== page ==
This promises to be an active week for SodaStream (NASDAQ: SODA ) as the leader of in-home carbonation gears up to report quarterly results on Wednesday morning. It's not just the earnings that will keep the market buzzing. Last month's chatter about Starbucks taking a minority stake in SodaStream sent the shares higher, and Wednesday's earnings call is likely to find analysts fishing for clues on the merit of the rumor.
However, the biggest event to happen this year for SodaStream didn't have anything at all to do with the Israeli-based company. It was Coca-Cola (NYSE: KO ) investing $1.25 billion for a 10% stake in Keurig Green Mountain (NASDAQ: GMCR ) that truly turned heads.
- Why did Coca-Cola invest more than the entire market cap of SodaStream into a coffee company entering the carbonated beverage market?
- Is Coca-Cola taking a big risk on a machine that we haven't even seen? Keurig Cold won't hit the market until Keurig Green Mountain's next fiscal year.
- With Coca-Cola picking sides, which beverage giant is next to partner, invest in, or acquire SodaStream?
The final two questions are loaded more with conjecture than facts, so let's focus on the first question. Coca-Cola could have invested in Keurig Green Mountain simply because it was a smart thing to do. We've seen Coca-Cola buy into everything from juices to energy drinks to vitamin-fortified water, so it wouldn't be a surprise to see it stake its claim in a fast-growing coffee specialist. However, a part of the deal is that it will offer up its brands for Keurig Cold when it hits the market several months from now.
SodaStream has a pretty global reach with deep market penetration in several European countries. Why didn't Coca-Cola simply make its flavors available to SodaStream? Well, the answer is pretty simple when you think about it. Coca-Cola -- or any soft-drink giant -- is unlikely to offer its signature syrup lines at the retail level. Folks would simply buy or make seltzer and make their own Coke or Pepsi. There would be no more lugging around of cans and bottles, dealing a blow to supermarkets, bottlers, and potentially the beverage companies themselves.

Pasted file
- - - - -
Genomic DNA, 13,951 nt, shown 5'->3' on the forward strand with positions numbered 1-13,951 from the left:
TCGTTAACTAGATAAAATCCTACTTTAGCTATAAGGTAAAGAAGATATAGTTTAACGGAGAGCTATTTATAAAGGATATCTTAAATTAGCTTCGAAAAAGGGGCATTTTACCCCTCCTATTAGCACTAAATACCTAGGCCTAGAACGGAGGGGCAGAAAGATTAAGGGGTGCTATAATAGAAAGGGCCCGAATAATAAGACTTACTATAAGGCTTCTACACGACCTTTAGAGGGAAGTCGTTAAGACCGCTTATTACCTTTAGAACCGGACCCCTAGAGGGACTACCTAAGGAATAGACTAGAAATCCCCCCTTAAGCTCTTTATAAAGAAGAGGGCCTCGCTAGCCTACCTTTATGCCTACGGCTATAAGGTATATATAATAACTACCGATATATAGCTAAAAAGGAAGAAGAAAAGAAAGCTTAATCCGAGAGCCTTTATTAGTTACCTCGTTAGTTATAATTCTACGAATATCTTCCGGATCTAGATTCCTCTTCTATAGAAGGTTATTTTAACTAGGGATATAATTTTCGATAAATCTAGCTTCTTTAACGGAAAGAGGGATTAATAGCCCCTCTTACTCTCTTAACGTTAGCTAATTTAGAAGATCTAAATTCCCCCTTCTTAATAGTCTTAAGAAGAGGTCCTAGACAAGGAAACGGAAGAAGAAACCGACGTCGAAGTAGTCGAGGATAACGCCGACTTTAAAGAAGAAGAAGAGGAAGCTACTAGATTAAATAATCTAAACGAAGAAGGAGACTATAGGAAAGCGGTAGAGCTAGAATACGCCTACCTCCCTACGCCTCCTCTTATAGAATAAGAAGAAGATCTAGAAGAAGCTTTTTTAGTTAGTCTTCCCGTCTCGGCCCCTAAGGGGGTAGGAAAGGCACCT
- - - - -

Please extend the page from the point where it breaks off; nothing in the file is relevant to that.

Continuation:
Clearly, there is something about the Keurig Cold system that is appealing to Coca-Cola that doesn't apply to SodaStream, and that is likely to be the way that Keurig Green Mountain's machine delivers carbonation. We still don't know the inner workings of Keurig Cold, but it has been said that CO2 cartridges will not be required. This has resulted in a fair deal of skepticism, but one can conclude that the carbonation process may be in the actual flavor pods. This actually gives soft-drink companies more control in the process and protection. The pods will cost more, so they may not necessarily be eating into the bottling partners when the beverage is sold more on convenience than on value. Keurig Cold will also be likely to dictate the exact carbonation levels so folks aren't merely creating fizzier Cherry Coke or less bubbly Sprite Zero concoctions.
This is, after all, what Keurig Cold can offer Coca-Cola that SodaStream presently cannot. Even with the recent stateside introduction of SodaCaps -- Keurig-like pods that contain syrup -- SodaStream still lacks the controlled and consistent experience that beverage makers likely crave. This has left SodaStream teaming up primarily with popular brands making juices, lemonades, and other beverages to introduce carbonated drinks through SodaStream.
We all basically know what this means for SodaStream. If it wants to beat Keurig Cold to the punch and land the big-name pop stars, it's going to have to introduce a similar appliance. It has a little time to do this, but waiting until Keurig Cold is introduced next year may be too late. SodaStream needs to disrupt itself before Keurig does, and successfully doing so will likely bring every soda behemoth not named Coca-Cola to SodaStream's door.
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